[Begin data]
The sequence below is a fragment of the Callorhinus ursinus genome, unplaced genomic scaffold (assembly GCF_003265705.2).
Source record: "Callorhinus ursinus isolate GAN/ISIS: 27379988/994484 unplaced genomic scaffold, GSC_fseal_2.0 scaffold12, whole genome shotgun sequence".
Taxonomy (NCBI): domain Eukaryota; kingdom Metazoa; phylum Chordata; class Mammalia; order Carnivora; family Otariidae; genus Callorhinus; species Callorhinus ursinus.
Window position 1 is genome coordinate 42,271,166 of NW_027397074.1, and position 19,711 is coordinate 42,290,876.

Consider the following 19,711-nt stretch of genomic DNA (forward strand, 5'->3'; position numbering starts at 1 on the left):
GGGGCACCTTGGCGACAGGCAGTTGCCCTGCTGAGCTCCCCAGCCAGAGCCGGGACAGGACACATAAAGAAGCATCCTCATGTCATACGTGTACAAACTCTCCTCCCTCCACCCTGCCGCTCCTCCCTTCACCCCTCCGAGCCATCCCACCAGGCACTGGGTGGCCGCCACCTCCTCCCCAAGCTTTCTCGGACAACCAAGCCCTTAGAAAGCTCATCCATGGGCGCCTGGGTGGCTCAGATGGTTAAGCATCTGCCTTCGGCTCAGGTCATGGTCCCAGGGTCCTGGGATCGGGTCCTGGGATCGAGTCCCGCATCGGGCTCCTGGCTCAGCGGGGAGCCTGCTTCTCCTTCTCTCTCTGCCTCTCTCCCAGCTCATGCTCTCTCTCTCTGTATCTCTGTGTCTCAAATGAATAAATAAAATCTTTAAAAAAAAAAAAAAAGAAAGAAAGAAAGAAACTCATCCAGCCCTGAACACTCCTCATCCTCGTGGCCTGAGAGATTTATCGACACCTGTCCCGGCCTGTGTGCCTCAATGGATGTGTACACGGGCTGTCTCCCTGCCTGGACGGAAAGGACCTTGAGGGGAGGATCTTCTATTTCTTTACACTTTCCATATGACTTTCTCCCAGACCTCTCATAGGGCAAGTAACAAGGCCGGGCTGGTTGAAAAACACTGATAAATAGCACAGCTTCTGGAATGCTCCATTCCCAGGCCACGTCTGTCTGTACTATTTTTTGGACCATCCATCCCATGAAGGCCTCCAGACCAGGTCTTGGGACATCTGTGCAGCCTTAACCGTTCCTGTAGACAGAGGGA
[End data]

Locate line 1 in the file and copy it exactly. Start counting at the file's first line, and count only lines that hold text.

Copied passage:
The sequence below is a fragment of the Callorhinus ursinus genome, unplaced genomic scaffold (assembly GCF_003265705.2).